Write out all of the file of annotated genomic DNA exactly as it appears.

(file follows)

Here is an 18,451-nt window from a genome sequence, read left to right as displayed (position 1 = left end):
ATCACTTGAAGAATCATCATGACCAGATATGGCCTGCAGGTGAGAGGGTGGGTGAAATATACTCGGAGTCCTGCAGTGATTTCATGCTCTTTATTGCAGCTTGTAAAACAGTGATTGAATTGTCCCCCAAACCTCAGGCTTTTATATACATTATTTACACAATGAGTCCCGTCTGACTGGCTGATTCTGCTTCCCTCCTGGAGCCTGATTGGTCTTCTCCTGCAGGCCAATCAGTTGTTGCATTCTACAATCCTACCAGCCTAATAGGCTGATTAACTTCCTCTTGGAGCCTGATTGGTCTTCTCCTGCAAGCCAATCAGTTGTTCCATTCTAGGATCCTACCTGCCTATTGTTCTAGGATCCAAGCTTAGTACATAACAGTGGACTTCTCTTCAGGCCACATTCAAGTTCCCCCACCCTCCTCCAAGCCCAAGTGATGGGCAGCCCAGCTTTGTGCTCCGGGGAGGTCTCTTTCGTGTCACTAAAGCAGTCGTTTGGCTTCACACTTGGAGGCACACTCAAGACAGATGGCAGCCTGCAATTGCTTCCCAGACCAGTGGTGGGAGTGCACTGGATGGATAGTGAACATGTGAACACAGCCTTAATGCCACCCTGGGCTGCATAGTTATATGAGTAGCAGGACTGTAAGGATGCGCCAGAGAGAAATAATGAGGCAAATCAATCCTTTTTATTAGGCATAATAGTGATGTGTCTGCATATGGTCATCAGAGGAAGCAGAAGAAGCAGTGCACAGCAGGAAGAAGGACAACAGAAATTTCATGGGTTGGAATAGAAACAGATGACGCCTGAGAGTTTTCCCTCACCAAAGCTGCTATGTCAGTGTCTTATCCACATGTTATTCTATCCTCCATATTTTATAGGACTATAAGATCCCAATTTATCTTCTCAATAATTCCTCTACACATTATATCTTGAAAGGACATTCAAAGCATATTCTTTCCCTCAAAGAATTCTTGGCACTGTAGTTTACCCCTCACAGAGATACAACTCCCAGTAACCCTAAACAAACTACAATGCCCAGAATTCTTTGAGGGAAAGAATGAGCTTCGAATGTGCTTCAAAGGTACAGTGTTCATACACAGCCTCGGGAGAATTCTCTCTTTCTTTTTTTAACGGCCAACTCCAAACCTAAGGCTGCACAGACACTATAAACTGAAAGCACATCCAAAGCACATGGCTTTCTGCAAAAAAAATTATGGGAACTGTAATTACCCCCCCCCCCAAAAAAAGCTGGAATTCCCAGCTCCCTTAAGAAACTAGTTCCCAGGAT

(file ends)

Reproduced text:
Here is an 18,451-nt window from a genome sequence, read left to right as displayed (position 1 = left end):
ATCACTTGAAGAATCATCATGACCAGATATGGCCTGCAGGTGAGAGGGTGGGTGAAATATACTCGGAGTCCTGCAGTGATTTCATGCTCTTTATTGCAGCTTGTAAAACAGTGATTGAATTGTCCCCCAAACCTCAGGCTTTTATATACATTATTTACACAATGAGTCCCGTCTGACTGGCTGATTCTGCTTCCCTCCTGGAGCCTGATTGGTCTTCTCCTGCAGGCCAATCAGTTGTTGCATTCTACAATCCTACCAGCCTAATAGGCTGATTAACTTCCTCTTGGAGCCTGATTGGTCTTCTCCTGCAAGCCAATCAGTTGTTCCATTCTAGGATCCTACCTGCCTATTGTTCTAGGATCCAAGCTTAGTACATAACAGTGGACTTCTCTTCAGGCCACATTCAAGTTCCCCCACCCTCCTCCAAGCCCAAGTGATGGGCAGCCCAGCTTTGTGCTCCGGGGAGGTCTCTTTCGTGTCACTAAAGCAGTCGTTTGGCTTCACACTTGGAGGCACACTCAAGACAGATGGCAGCCTGCAATTGCTTCCCAGACCAGTGGTGGGAGTGCACTGGATGGATAGTGAACATGTGAACACAGCCTTAATGCCACCCTGGGCTGCATAGTTATATGAGTAGCAGGACTGTAAGGATGCGCCAGAGAGAAATAATGAGGCAAATCAATCCTTTTTATTAGGCATAATAGTGATGTGTCTGCATATGGTCATCAGAGGAAGCAGAAGAAGCAGTGCACAGCAGGAAGAAGGACAACAGAAATTTCATGGGTTGGAATAGAAACAGATGACGCCTGAGAGTTTTCCCTCACCAAAGCTGCTATGTCAGTGTCTTATCCACATGTTATTCTATCCTCCATATTTTATAGGACTATAAGATCCCAATTTATCTTCTCAATAATTCCTCTACACATTATATCTTGAAAGGACATTCAAAGCATATTCTTTCCCTCAAAGAATTCTTGGCACTGTAGTTTACCCCTCACAGAGATACAACTCCCAGTAACCCTAAACAAACTACAATGCCCAGAATTCTTTGAGGGAAAGAATGAGCTTCGAATGTGCTTCAAAGGTACAGTGTTCATACACAGCCTCGGGAGAATTCTCTCTTTCTTTTTTTAACGGCCAACTCCAAACCTAAGGCTGCACAGACACTATAAACTGAAAGCACATCCAAAGCACATGGCTTTCTGCAAAAAAAATTATGGGAACTGTAATTACCCCCCCCCCCAAAAAAAGCTGGAATTCCCAGCTCCCTTAAGAAACTAGTTCCCAGGAT